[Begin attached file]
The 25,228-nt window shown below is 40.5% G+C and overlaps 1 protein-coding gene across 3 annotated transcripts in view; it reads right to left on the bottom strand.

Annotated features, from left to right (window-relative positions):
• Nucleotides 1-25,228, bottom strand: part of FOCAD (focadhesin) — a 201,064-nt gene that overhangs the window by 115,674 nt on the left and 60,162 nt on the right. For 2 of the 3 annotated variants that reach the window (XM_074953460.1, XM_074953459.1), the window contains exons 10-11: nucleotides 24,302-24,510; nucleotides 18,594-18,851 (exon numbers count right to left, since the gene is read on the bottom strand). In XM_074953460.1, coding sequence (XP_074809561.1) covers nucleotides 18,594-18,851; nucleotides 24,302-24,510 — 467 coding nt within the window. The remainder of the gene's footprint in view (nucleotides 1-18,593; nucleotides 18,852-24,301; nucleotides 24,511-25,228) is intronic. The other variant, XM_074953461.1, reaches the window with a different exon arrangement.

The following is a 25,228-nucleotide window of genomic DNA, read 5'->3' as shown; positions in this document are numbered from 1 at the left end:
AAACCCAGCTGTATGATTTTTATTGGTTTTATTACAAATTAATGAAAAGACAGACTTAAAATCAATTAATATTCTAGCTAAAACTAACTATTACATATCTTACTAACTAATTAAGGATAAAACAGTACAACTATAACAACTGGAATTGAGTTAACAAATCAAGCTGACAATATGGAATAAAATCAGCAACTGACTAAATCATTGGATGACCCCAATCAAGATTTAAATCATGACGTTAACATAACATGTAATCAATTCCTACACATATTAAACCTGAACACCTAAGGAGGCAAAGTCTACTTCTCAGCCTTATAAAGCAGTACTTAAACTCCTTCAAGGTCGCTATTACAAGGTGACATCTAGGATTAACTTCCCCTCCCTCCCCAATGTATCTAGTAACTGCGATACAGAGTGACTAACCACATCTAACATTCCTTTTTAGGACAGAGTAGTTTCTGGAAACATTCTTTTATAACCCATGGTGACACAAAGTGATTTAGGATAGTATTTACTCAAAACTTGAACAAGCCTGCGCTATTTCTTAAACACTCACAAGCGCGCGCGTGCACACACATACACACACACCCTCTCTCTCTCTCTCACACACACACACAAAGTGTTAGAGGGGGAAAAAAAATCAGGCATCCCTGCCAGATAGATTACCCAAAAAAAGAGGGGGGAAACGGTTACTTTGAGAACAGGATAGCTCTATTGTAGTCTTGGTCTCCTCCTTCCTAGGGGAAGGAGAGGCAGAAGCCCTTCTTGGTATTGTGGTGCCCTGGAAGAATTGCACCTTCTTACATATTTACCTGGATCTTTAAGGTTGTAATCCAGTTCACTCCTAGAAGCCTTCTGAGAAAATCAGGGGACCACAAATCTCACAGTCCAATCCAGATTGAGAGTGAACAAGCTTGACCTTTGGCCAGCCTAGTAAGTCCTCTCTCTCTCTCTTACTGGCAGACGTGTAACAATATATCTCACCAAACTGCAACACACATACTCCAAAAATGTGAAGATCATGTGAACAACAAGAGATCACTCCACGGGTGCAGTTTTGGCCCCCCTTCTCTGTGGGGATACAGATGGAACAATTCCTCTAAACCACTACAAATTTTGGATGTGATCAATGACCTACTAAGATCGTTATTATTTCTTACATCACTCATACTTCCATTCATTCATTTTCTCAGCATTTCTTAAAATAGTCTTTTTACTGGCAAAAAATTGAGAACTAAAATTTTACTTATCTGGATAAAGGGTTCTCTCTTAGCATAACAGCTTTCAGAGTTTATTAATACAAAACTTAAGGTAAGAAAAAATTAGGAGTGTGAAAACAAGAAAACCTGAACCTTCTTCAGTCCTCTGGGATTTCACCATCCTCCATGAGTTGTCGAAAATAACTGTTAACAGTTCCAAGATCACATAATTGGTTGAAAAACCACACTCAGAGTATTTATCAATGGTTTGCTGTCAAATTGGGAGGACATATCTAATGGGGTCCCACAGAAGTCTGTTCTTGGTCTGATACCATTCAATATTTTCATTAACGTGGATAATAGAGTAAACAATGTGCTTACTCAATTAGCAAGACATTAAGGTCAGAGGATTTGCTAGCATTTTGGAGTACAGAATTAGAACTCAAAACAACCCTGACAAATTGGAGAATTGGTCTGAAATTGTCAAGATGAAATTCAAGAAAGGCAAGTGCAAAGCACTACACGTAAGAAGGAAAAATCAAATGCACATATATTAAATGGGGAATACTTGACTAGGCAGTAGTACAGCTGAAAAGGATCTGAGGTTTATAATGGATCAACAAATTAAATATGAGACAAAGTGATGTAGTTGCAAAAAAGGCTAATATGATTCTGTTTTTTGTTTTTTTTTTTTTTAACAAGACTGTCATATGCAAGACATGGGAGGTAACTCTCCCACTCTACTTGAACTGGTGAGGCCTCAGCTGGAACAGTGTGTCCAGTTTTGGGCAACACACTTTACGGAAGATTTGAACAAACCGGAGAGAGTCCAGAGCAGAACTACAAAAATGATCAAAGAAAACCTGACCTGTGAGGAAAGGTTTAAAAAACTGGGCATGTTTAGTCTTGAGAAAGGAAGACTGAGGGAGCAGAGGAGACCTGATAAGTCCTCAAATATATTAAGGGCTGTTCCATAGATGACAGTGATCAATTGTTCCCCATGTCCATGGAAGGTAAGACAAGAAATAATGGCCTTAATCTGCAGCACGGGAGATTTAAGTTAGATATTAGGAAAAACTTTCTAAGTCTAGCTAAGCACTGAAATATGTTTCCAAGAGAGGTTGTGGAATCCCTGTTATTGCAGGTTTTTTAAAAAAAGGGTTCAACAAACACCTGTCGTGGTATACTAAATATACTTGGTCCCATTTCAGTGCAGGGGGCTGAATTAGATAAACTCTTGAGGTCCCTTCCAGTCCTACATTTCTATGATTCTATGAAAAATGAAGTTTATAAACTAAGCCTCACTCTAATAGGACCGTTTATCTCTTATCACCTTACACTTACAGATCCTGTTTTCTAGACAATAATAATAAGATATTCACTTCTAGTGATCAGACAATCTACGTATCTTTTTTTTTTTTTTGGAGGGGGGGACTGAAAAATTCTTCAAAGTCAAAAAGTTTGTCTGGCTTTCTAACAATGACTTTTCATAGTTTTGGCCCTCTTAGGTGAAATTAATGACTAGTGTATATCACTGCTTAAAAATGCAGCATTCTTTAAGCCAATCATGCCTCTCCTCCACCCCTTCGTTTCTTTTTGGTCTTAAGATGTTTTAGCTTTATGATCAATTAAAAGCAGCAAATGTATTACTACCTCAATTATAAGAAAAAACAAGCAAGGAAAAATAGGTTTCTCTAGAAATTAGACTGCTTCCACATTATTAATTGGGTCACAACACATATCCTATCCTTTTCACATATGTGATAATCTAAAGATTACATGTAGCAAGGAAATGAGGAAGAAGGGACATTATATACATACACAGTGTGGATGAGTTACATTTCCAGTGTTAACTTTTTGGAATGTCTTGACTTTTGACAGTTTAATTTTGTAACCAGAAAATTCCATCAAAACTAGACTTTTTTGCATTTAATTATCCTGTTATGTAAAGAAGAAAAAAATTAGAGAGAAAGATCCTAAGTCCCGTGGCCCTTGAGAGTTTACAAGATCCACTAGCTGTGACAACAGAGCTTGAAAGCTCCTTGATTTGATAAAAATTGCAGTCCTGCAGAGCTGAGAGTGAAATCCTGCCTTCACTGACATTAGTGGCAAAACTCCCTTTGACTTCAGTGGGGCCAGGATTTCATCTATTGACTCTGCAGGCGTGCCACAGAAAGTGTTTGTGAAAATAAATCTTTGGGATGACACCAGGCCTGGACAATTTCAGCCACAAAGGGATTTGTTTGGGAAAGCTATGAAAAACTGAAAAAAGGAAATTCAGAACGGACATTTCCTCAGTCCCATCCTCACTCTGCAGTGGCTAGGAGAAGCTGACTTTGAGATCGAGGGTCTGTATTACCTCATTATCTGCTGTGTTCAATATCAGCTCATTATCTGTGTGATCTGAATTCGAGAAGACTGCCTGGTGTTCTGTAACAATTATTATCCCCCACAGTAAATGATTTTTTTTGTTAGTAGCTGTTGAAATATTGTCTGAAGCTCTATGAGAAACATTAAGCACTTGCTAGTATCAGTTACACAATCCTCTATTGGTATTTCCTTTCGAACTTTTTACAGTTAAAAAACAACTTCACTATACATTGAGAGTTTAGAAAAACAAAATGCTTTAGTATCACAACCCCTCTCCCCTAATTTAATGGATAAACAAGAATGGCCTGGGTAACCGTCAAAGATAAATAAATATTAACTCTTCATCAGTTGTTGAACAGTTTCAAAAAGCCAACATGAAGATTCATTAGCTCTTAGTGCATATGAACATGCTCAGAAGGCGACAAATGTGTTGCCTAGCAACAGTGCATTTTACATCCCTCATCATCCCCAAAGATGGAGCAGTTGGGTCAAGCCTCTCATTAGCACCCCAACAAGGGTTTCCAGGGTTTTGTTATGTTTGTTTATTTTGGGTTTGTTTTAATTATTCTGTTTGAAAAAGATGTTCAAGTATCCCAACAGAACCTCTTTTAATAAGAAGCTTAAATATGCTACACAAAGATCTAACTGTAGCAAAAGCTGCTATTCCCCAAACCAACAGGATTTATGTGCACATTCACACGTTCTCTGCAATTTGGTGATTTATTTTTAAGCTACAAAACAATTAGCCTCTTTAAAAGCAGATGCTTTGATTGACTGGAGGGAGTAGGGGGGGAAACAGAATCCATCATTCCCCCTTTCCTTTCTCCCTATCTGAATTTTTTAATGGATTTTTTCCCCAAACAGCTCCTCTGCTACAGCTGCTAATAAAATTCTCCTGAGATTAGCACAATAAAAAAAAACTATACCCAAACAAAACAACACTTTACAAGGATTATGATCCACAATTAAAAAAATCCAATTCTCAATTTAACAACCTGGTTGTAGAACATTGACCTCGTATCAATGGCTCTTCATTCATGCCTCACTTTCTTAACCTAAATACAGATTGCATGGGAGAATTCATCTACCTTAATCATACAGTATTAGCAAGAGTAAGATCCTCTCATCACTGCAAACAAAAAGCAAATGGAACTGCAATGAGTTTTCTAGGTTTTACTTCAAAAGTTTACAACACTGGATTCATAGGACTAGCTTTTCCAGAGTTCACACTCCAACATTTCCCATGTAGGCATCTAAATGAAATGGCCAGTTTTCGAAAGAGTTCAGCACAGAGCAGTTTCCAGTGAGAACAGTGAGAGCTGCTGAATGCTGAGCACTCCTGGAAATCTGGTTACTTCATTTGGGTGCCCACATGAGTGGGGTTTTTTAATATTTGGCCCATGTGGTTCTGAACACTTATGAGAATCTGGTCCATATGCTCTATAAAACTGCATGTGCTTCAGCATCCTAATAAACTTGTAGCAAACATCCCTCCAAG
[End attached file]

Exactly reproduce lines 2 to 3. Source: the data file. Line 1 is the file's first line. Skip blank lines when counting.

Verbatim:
Annotated features, from left to right (window-relative positions):
• Nucleotides 1-25,228, bottom strand: part of FOCAD (focadhesin) — a 201,064-nt gene that overhangs the window by 115,674 nt on the left and 60,162 nt on the right. For 2 of the 3 annotated variants that reach the window (XM_074953460.1, XM_074953459.1), the window contains exons 10-11: nucleotides 24,302-24,510; nucleotides 18,594-18,851 (exon numbers count right to left, since the gene is read on the bottom strand). In XM_074953460.1, coding sequence (XP_074809561.1) covers nucleotides 18,594-18,851; nucleotides 24,302-24,510 — 467 coding nt within the window. The remainder of the gene's footprint in view (nucleotides 1-18,593; nucleotides 18,852-24,301; nucleotides 24,511-25,228) is intronic. The other variant, XM_074953461.1, reaches the window with a different exon arrangement.